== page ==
Second, at all times the fee applicant bears the burden of proving the degree to which the relevant market compensates for contingency. See Blum v. Stenson, 465 U. S. 886, 465 U. S. 898 (1984) ("The burden of proving that such an adjustment is necessary to the determination of a reasonable fee is on the fee applicant"); Hensley v. Eckerhart, 461 U. S. 424, 461 U. S. 437 (1983) ("Where settlement is not possible, the fee applicant bears the burden of establishing entitlement to an award and documenting the appropriate hours expended and hourly rates"). I would also hold that a court may not enhance a fee award any more than necessary to bring the fee within the range that would attract competent counsel. I agree with the plurality that no enhancement for risk is appropriate unless the applicant can establish that, without an adjustment for risk, the prevailing party "would have faced substantial difficulties in finding counsel in the local or other relevant market." Ante at 483 U. S. 731.
Finally, a court should not award any enhancement based on "legal" risks or risks peculiar to the case. The lodestar -"the product of reasonable hours times a reasonable rate," Hensley v. Eckerhart, supra, at 461 U. S. 434 -is flexible enough to account for great variation in the nature of the work performed in, and the challenges presented by, different cases. "The novelty and complexity of the issues" raised in a case "presumably [would be] fully reflected in the number of billable hours recorded by counsel." Blum, 465 U.S. at 465 U. S. 898. The same can be said for most other problems posed by the litigation, such as the tenacity of the defendant. The "special skill and experience of counsel should be reflected in the reasonableness of the hourly rates." Ibid. Thus, it is presumed that, when counsel demonstrates considerable ability in overcoming unusual difficulties that have arisen in a case, counsel will be compensated for those accomplishments by means of an appropriate hourly rate multiplied by the hours expended.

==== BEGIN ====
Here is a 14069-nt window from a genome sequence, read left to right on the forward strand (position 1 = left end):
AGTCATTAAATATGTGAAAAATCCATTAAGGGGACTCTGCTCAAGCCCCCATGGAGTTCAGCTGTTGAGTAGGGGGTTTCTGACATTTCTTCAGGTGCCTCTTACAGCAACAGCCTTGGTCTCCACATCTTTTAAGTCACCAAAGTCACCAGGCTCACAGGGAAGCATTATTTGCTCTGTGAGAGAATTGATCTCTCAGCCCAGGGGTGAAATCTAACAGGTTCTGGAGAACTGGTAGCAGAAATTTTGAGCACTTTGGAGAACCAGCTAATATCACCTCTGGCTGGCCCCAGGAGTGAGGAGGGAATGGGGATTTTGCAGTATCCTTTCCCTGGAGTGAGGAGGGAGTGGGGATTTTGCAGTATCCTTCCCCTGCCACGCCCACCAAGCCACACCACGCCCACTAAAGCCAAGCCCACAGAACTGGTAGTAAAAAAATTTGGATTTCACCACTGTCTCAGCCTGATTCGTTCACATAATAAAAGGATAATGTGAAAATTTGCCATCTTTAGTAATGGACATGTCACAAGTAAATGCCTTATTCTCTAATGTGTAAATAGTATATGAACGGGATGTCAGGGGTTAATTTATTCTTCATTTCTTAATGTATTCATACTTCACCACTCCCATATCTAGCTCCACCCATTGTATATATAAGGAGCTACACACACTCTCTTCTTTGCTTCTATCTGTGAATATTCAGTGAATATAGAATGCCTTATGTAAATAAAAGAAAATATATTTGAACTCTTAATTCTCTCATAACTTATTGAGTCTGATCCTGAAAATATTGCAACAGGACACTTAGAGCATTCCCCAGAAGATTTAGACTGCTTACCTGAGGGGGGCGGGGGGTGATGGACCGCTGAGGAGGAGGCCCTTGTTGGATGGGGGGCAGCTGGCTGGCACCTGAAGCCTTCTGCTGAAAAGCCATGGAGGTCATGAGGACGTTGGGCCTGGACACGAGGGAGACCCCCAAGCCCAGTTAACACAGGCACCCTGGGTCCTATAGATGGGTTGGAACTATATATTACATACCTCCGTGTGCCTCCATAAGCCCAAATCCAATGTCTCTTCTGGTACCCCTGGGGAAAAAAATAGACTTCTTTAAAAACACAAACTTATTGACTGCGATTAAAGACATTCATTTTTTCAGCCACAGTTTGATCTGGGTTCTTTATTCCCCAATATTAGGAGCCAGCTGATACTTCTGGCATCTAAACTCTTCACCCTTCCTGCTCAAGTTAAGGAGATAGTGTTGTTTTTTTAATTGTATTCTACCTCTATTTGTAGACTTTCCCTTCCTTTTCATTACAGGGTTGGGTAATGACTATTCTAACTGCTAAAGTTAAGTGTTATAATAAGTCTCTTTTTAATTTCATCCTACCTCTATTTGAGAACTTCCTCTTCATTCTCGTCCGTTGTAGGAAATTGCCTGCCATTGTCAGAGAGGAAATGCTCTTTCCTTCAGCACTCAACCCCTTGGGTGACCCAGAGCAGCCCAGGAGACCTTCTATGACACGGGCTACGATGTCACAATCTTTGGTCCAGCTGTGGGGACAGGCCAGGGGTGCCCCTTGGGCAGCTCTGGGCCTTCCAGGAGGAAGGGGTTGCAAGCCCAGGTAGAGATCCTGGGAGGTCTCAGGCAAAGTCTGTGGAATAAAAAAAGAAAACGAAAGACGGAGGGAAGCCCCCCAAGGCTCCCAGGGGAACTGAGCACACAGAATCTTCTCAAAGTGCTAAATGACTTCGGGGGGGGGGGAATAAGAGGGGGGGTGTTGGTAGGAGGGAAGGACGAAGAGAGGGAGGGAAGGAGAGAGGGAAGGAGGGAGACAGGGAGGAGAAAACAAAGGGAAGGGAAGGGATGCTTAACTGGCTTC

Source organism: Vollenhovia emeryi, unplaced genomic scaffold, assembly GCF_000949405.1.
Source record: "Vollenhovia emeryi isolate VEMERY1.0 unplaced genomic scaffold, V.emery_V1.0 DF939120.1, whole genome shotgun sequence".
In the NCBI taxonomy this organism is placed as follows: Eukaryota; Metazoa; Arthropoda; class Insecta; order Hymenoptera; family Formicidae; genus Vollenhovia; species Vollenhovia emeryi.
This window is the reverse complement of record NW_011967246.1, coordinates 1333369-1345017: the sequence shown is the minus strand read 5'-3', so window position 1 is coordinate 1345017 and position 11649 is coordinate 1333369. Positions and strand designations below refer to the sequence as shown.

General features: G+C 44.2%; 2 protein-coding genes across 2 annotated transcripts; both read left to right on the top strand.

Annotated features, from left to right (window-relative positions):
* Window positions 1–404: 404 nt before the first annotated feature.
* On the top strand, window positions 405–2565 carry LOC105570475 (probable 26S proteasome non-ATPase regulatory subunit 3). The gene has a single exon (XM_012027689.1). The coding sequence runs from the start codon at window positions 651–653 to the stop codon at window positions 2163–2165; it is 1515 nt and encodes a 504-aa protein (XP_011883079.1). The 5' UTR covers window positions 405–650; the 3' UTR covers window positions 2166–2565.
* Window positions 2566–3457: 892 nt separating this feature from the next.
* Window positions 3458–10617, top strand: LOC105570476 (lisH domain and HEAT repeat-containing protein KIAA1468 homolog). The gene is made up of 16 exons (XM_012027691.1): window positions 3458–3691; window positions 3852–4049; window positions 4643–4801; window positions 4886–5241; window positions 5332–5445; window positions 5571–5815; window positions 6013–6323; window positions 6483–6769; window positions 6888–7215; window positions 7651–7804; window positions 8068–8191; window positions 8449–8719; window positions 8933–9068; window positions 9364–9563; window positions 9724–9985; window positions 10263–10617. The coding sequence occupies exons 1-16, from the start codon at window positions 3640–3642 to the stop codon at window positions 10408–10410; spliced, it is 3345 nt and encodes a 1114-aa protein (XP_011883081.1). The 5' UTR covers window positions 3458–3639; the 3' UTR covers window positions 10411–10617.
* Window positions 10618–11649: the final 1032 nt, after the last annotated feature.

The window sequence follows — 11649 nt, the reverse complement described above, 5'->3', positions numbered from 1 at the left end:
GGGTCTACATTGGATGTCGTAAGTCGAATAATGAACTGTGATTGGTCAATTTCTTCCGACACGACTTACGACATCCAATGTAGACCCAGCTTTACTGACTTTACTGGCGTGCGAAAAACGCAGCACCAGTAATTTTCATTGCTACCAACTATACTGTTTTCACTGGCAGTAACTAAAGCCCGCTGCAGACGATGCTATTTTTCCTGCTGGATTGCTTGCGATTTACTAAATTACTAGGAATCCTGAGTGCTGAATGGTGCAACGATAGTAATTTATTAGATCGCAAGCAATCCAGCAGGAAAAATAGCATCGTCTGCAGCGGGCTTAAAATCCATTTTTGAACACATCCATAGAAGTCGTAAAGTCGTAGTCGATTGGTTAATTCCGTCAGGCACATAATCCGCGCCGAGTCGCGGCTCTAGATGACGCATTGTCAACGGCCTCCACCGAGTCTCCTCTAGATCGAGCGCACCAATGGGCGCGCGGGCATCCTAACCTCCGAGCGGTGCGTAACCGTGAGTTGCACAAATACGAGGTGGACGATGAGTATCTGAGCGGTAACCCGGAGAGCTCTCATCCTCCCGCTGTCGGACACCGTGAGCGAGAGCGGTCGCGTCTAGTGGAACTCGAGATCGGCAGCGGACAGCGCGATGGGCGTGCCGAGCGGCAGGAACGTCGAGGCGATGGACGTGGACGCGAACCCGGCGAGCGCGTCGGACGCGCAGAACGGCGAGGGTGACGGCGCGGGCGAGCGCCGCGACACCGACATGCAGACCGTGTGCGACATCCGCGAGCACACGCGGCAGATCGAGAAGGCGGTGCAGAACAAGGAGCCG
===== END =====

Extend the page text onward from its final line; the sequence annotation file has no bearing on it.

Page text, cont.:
Based on the above guidelines, the enhancement for risk awarded by the District Court in this case must be reversed. The enhancement is not supported by any findings of fact concerning the degree to which contingency is compensated in the relevant market. Neither the findings nor the evidence indicate that the large enhancements in this case were necessary to attract competent counsel in the relevant community. Moreover, it is clear that the District Court based the enhancement on "legal" risks and risks unique to the case. The considerations used by the District Court to justify the enhancement -the "new and novel issues" raised by the case, and the stubbornness of the defendants, 581 F.Supp. 1412, 1431 (1984) -should already be reflected in the number of hours expended and the hourly rate, and cannot be used again to increase the fee award.
Accordingly, I concur in Parts I, II, and III-A of the plurality, and concur in the judgment reversing the judgment of the Court of Appeals